Not Simply Technology, But Process Change
While it makes sense, you’d be surprised by how many companies violate the old rule: don’t buy technology for technology’s sake. In other words, just because something looks great and does some amazing things it doesn’t mean that it will make your business better. Technology by itself is basically useless. You can collect all of the data you want. You can print and review reports to fill your office, but if you don’t have a way of acting on that data or of interpreting those reports, you are no better off than if you had simply taken the day off. For technology to add some value to a company, some of that company’s processes and/or methods need to change. This change does not have to be extreme in order to get a significant amount of value out of a new technology. In fact, the best way of adopting new technology is to employ a three-step plan for process change. Each step is incremental and allows a company to integrate the new technology when and where most appropriate. The process change steps are:
- Step One: Use technology to increase the efficiency, accuracy, and usefulness of existing processes. For most companies this is an easy first step. No one in the organization has to fundamentally change what they do nor do they have to learn new processes. They simply use the new technology to help them speed up and improve the existing ways of doing things. E-mail is a classic example of this. When e-mail first started rolling out in the workplace, it didn’t change the basic process of written communications; it just made it more efficient and more rapid. With fleet management, a simple example is recording hour meter readings. Most construction companies collect hour meter readings to manage maintenance, cross reference with reported work time and number of other functions. Historically these readings have been collected by hand and reported on paper. A fleet management solution can provide company management with real time hour meter readings delivered right to the desktop.
- Step Two: After becoming accustomed to the technology introduced in Step One, the organization modifies old processes to take better advantage of the technology. In this step an organization has to look at is existing processes with a critical eye towards improvement. For example, all organizations monitor how much their equipment works during the day. These measurements are used to cross reference job costs, payroll costs, performance to bid, etc. Again, this is generally recorded by hand and reported using paper documents. Some fleet management solutions provide the ability to monitor equipment and measure, again in real time, exactly how much time it spent working and not working. Depending on the technology, a fleet management solution can calculate “working time” to eliminate the time spent running but idling, while including the time spent working but not moving. A classic example of a piece of equipment that works but doesn’t move (much) is an excavator.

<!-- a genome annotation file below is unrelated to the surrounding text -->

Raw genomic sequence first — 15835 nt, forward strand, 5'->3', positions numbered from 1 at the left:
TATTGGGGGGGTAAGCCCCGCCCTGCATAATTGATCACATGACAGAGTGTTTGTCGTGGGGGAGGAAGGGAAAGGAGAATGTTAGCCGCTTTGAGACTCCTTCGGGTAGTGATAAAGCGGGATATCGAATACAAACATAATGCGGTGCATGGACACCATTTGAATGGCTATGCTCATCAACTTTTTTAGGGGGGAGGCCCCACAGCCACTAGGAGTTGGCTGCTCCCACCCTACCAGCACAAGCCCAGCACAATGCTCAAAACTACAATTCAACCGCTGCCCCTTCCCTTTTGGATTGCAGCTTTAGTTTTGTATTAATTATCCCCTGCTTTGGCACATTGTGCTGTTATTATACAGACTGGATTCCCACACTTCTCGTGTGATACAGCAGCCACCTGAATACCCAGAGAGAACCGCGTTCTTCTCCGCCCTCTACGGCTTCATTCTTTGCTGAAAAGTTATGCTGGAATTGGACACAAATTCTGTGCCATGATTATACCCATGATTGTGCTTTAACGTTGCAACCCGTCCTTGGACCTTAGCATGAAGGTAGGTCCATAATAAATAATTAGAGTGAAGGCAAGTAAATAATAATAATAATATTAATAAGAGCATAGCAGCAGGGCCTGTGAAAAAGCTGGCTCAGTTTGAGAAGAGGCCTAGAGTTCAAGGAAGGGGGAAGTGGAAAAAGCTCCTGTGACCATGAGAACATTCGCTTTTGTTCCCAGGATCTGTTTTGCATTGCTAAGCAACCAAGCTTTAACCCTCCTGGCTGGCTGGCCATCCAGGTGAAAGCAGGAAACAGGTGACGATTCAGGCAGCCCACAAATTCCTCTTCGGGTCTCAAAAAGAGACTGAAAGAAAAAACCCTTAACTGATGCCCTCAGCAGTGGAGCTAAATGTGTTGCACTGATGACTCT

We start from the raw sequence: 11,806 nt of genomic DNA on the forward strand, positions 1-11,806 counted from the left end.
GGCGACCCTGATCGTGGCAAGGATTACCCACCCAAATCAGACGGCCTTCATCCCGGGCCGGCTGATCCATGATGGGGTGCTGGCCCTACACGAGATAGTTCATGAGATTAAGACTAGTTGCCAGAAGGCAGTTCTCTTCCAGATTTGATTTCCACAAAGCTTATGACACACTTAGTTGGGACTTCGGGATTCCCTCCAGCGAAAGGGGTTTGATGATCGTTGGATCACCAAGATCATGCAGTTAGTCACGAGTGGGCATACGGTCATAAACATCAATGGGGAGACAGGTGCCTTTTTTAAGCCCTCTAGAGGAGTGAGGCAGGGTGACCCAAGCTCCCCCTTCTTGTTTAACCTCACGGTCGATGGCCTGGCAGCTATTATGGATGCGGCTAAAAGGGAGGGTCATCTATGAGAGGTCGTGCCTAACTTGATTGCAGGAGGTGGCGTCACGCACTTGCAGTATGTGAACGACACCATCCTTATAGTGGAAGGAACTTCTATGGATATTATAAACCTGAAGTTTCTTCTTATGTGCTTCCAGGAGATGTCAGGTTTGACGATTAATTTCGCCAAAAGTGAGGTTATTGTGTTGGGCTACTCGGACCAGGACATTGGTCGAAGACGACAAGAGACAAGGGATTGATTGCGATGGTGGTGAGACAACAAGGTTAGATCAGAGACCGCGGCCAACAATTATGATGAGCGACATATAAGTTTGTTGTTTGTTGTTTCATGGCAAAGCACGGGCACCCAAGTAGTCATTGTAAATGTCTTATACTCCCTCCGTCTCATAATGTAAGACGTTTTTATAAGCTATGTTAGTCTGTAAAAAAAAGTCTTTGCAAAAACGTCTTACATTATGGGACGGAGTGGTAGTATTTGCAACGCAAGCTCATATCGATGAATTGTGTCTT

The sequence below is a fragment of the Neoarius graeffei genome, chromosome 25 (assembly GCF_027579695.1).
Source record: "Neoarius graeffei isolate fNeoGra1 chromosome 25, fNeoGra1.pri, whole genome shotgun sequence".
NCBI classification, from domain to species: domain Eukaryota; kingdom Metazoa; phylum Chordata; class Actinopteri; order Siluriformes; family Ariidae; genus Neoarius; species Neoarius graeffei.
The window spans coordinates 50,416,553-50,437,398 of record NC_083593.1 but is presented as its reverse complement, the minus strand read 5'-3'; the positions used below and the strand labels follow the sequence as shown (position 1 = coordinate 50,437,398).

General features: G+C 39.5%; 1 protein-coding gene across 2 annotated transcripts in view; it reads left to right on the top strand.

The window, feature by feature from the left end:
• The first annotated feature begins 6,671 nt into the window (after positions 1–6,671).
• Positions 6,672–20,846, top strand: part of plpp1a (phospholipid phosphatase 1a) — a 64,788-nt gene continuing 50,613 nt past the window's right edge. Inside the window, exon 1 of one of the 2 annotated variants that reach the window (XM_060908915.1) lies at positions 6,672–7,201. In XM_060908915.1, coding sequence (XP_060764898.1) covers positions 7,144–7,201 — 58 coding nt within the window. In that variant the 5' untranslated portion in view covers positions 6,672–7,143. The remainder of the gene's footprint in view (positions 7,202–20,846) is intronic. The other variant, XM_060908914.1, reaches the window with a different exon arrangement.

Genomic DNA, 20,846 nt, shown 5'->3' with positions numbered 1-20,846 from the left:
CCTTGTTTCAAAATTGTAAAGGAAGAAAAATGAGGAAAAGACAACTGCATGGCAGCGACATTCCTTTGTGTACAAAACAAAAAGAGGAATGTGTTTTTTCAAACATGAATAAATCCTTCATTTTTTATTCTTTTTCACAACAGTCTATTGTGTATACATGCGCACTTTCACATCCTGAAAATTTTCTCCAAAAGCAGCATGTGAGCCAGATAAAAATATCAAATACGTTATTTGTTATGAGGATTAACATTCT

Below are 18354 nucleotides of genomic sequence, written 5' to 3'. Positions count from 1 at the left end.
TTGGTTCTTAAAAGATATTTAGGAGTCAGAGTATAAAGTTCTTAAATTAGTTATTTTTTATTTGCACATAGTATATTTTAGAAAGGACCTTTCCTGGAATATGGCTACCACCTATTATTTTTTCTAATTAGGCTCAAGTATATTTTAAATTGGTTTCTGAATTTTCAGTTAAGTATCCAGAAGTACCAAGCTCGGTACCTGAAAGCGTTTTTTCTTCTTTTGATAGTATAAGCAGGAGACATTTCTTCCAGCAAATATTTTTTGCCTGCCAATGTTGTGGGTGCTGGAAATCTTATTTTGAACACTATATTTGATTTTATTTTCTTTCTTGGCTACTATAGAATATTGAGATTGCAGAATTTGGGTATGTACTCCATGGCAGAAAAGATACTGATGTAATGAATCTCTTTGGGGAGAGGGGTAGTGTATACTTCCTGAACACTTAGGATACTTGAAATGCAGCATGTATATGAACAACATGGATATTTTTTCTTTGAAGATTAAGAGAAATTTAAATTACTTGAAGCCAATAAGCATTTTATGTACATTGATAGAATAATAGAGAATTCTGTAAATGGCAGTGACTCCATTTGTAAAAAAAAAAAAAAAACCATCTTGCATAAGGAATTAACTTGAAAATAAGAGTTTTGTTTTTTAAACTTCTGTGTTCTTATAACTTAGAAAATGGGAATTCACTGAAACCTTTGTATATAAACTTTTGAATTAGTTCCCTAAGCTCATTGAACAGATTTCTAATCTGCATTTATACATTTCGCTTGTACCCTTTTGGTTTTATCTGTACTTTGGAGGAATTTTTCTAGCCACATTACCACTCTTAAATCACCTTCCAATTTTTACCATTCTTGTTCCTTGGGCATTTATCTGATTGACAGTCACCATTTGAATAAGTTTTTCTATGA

- Step Three: Eliminate many older processes and methods, then create brand new processes and methods that rely exclusively on the new technology. Implementation of this step is dependent almost exclusively on an individual company’s culture, overall business methods, communications methods, management strategies and business environment. Usually taking this step involves engaging a consulting organization to assist the construction company. Companies bring in consultants, not because the construction company can’t perform the work themselves, but, because the construction company is generally too close to the problem. Implementing this step of process change will allow the construction company to realize all of the value from the fleet management solution. That having been said, this step is also the most difficult on the organization, and to succeed it must have buy-in from all levels of the company.
Construction companies are poised to experience increased efficiencies and increased profits similar to those experienced by manufacturing companies in the 1990s. The majority of these increases can be obtained through the implementation of new fleet management methods or the enhancement of existing fleet management processes. To one degree or another, construction companies can more readily achieve these increases by implementing and wisely using new wireless and software technologies already in the marketplace. While not all construction companies can benefit to the same degree from fleet management technology, and different companies will require different solutions, in general, technology can assist construction companies in achieving their goals.
Earthwave Technologies is a provider of telematics solutions exclusively for the heavy equipment contractor. Our wireless fleet management system, Fleetwatcher, is used to help construction contractors get a better look at their fleet and help them:
- Reduce Idle time
- Cut fuel and equipment costs
- See cycle time and count
- Track fleet location and activity
To help with these areas Fleetwatcher provides reports for our customers to easily read the data and develop a plan to address any problems these reports may highlight.